Friday, December 9, 2011

Hugo


Hugo is a beautiful movie from the mind of Martin Scorsese. This is his love letter to early cinema and to the creators that preceded him. This is one of his less action packed movies and lacks the crudeness of a lot of his other films. This is a family friendly PG movie that also deals with a lot of grown up themes as well. The cast is excellent consisting of Ben Kingsley, Asa Butterfield, Chloe Moretz, Jude Law, and Sacha Baron Cohen. Scorsese does a superb job of getting the cast top give great performances and he also incorporates many elements from classic movies into this one that he does not usually use.

Hugo tells the story of a boy with the same name who has recently lost his father, and his search for answers. He lives in a train terminal in Paris and winds the clocks in the train station. He has an automaton that he and his father were restoring and he is searching for the key that will allow him to start it up and hopefully find some answers that he is searching for. He meets Isabelle(Moretz) while she is working at her guardian's shop in the terminal and they form an instant bond. They each help one another in their own personal journeys with Hugo taking Isabelle on an adventure and Isabelle giving Hugo the key to the automaton. The movie then takes off from this point and the real adventure starts. Taking the viewer into the minds of some of the earliest directors in Hollywood and showing what went into the movie making process in the early 1900s.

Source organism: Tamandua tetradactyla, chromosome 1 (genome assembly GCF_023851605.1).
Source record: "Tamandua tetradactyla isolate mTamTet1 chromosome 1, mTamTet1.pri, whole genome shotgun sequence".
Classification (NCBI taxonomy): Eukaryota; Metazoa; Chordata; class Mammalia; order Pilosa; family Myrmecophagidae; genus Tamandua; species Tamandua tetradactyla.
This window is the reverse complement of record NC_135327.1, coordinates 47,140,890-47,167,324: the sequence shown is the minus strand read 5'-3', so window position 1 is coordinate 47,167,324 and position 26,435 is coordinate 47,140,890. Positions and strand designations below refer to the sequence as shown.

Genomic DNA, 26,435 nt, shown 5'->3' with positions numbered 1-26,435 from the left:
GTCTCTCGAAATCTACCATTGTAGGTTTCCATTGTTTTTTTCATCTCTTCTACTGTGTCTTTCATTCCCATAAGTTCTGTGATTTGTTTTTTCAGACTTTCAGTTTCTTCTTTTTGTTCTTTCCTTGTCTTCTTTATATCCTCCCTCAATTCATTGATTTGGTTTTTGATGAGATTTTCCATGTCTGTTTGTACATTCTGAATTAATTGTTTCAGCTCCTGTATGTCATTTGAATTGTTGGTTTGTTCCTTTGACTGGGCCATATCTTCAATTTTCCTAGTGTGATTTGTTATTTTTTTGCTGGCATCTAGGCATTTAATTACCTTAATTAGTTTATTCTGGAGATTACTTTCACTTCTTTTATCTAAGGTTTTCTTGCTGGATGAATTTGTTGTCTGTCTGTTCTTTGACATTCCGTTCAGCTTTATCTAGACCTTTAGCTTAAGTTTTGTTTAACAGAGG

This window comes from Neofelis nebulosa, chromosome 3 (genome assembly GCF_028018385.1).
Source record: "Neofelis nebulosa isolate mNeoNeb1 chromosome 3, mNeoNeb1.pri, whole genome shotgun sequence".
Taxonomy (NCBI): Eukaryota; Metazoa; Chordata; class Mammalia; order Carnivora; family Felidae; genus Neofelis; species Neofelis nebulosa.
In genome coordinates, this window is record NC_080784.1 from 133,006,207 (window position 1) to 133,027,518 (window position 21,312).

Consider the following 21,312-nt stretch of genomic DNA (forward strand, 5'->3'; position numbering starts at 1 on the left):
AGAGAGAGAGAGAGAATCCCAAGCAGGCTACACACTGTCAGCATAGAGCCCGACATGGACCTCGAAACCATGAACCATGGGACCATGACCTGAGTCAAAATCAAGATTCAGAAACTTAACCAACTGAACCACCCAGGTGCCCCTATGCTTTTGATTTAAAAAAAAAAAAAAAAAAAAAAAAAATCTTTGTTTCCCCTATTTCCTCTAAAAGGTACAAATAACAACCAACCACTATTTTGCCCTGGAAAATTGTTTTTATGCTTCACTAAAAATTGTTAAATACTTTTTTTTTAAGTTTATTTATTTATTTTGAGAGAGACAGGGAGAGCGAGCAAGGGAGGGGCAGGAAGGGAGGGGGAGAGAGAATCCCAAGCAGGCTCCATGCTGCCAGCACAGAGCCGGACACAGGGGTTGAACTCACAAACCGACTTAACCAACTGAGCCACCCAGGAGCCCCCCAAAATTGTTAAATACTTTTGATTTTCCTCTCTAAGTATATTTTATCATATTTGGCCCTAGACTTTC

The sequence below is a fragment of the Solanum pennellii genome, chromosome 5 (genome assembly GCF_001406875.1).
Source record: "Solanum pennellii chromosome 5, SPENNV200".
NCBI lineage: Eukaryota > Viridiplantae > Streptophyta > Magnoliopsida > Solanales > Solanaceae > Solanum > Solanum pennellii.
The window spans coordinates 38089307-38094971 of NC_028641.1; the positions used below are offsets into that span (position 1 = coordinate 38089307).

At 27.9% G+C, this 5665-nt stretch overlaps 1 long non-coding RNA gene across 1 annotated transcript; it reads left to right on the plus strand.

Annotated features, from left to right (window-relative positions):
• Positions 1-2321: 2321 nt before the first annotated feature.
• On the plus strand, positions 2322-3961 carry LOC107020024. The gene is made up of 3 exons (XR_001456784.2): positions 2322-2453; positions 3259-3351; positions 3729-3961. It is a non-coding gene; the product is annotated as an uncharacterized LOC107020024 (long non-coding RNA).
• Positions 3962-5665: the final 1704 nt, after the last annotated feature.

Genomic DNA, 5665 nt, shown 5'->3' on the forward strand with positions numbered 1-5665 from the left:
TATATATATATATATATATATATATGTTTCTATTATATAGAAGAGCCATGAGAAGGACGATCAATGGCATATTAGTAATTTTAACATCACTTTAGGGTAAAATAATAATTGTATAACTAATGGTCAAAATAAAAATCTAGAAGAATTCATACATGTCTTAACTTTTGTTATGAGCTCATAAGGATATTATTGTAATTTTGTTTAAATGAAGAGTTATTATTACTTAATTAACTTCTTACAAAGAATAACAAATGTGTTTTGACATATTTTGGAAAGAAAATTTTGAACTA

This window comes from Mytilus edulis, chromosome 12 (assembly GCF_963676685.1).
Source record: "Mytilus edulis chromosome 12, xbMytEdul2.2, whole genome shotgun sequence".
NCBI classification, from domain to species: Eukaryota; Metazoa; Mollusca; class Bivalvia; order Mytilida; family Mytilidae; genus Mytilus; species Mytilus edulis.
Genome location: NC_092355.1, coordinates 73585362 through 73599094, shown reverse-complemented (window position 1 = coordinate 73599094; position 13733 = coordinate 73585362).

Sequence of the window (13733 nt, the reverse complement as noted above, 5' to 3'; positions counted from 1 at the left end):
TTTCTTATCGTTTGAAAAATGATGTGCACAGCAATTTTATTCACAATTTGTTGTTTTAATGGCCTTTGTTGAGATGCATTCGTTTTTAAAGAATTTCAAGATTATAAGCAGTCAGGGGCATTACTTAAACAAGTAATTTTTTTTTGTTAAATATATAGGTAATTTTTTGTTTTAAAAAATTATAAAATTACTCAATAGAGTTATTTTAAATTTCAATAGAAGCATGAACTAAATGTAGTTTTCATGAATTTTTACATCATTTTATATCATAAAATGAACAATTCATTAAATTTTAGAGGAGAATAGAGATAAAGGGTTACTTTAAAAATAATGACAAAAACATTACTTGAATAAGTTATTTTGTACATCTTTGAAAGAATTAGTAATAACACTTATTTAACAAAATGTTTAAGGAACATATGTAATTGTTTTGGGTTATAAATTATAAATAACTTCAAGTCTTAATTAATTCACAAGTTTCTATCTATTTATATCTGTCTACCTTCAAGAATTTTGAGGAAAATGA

The main theme that runs through the course of the movie is the fixing of broken things and never giving up. Through the course of the movie, the character of Hugo has a compulsion to fix broken things, both mechanical and human. Each of the characters in the movie are broken in some way be it mentally, emotionally, or physically. Hugo is not really broken but he is looking for answers as to what he should do because he has been left with no one to guide him and he has to fend for himself. He helps mend the characters of the movie in all different ways and the most profound is with Kinsley's character who is George Melies, who was one of the first people to film surreal style movies. Melies in the fictional movie had renounced his film career after World War I because he felt people just threw away all of the art that he put his heart and soul into. Hugo finds a way to show him that there are still people who appreciate his work and this inspires him once again and he snaps out of his depression.

This is a fantastic movie that can be enjoyed by all age groups. People going into this movie looking for the Scorsese trademarks may be disappointed because this is totally different than his other works. This is a movie that sucks you in and gets you fully immersed in the story from start to finish. Just be aware that at times it is slow and takes some patience to get the story moving at a good pace. This movie deserves a 9/10 for bringing me back to a time when story ruled over sex and violence.